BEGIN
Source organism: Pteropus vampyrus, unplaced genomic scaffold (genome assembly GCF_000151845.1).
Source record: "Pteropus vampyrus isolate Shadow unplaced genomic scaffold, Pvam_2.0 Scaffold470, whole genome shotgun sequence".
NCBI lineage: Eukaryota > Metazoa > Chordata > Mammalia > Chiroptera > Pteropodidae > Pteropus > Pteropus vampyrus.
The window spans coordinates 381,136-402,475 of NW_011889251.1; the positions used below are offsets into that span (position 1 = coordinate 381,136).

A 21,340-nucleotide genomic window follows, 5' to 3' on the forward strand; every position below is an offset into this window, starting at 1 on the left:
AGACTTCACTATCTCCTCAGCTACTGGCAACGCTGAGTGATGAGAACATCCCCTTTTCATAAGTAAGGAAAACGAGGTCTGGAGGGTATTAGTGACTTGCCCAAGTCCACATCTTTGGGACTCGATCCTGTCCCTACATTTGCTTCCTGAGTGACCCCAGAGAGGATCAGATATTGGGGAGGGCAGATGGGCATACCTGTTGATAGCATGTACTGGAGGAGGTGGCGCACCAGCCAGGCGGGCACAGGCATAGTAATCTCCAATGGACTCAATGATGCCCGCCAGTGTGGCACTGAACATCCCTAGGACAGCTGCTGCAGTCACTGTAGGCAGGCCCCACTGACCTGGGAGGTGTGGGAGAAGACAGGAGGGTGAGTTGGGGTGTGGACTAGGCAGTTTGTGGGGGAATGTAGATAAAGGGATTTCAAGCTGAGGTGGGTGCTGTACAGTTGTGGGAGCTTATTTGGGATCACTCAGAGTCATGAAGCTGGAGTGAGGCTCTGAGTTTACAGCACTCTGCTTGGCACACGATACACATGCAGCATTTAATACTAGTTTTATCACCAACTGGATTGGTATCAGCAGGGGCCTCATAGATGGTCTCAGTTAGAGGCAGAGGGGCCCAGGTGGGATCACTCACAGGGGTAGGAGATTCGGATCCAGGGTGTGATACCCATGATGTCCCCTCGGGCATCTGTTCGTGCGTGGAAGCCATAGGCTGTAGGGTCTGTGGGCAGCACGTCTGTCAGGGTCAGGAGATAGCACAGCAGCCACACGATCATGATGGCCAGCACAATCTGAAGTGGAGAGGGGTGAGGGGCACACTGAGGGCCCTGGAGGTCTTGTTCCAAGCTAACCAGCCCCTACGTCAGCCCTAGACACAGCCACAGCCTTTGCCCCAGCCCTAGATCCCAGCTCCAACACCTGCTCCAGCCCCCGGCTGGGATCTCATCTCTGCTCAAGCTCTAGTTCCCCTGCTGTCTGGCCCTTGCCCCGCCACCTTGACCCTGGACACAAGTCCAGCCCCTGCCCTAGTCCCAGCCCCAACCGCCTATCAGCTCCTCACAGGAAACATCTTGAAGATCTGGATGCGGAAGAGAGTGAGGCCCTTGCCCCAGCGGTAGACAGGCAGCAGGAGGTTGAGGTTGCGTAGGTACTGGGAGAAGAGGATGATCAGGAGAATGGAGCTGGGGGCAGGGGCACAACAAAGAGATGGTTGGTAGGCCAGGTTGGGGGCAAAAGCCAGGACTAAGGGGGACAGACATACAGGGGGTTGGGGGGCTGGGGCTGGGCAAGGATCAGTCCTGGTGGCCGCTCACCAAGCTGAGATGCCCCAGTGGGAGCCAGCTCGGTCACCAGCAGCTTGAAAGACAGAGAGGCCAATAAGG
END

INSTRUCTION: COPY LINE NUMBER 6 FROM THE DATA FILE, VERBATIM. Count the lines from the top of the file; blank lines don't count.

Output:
AGACTTCACTATCTCCTCAGCTACTGGCAACGCTGAGTGATGAGAACATCCCCTTTTCATAAGTAAGGAAAACGAGGTCTGGAGGGTATTAGTGACTTGCCCAAGTCCACATCTTTGGGACTCGATCCTGTCCCTACATTTGCTTCCTGAGTGACCCCAGAGAGGATCAGATATTGGGGAGGGCAGATGGGCATACCTGTTGATAGCATGTACTGGAGGAGGTGGCGCACCAGCCAGGCGGGCACAGGCATAGTAATCTCCAATGGACTCAATGATGCCCGCCAGTGTGGCACTGAACATCCCTAGGACAGCTGCTGCAGTCACTGTAGGCAGGCCCCACTGACCTGGGAGGTGTGGGAGAAGACAGGAGGGTGAGTTGGGGTGTGGACTAGGCAGTTTGTGGGGGAATGTAGATAAAGGGATTTCAAGCTGAGGTGGGTGCTGTACAGTTGTGGGAGCTTATTTGGGATCACTCAGAGTCATGAAGCTGGAGTGAGGCTCTGAGTTTACAGCACTCTGCTTGGCACACGATACACATGCAGCATTTAATACTAGTTTTATCACCAACTGGATTGGTATCAGCAGGGGCCTCATAGATGGTCTCAGTTAGAGGCAGAGGGGCCCAGGTGGGATCACTCACAGGGGTAGGAGATTCGGATCCAGGGTGTGATACCCATGATGTCCCCTCGGGCATCTGTTCGTGCGTGGAAGCCATAGGCTGTAGGGTCTGTGGGCAGCACGTCTGTCAGGGTCAGGAGATAGCACAGCAGCCACACGATCATGATGGCCAGCACAATCTGAAGTGGAGAGGGGTGAGGGGCACACTGAGGGCCCTGGAGGTCTTGTTCCAAGCTAACCAGCCCCTACGTCAGCCCTAGACACAGCCACAGCCTTTGCCCCAGCCCTAGATCCCAGCTCCAACACCTGCTCCAGCCCCCGGCTGGGATCTCATCTCTGCTCAAGCTCTAGTTCCCCTGCTGTCTGGCCCTTGCCCCGCCACCTTGACCCTGGACACAAGTCCAGCCCCTGCCCTAGTCCCAGCCCCAACCGCCTATCAGCTCCTCACAGGAAACATCTTGAAGATCTGGATGCGGAAGAGAGTGAGGCCCTTGCCCCAGCGGTAGACAGGCAGCAGGAGGTTGAGGTTGCGTAGGTACTGGGAGAAGAGGATGATCAGGAGAATGGAGCTGGGGGCAGGGGCACAACAAAGAGATGGTTGGTAGGCCAGGTTGGGGGCAAAAGCCAGGACTAAGGGGGACAGACATACAGGGGGTTGGGGGGCTGGGGCTGGGCAAGGATCAGTCCTGGTGGCCGCTCACCAAGCTGAGATGCCCCAGTGGGAGCCAGCTCGGTCACCAGCAGCTTGAAAGACAGAGAGGCCAATAAGG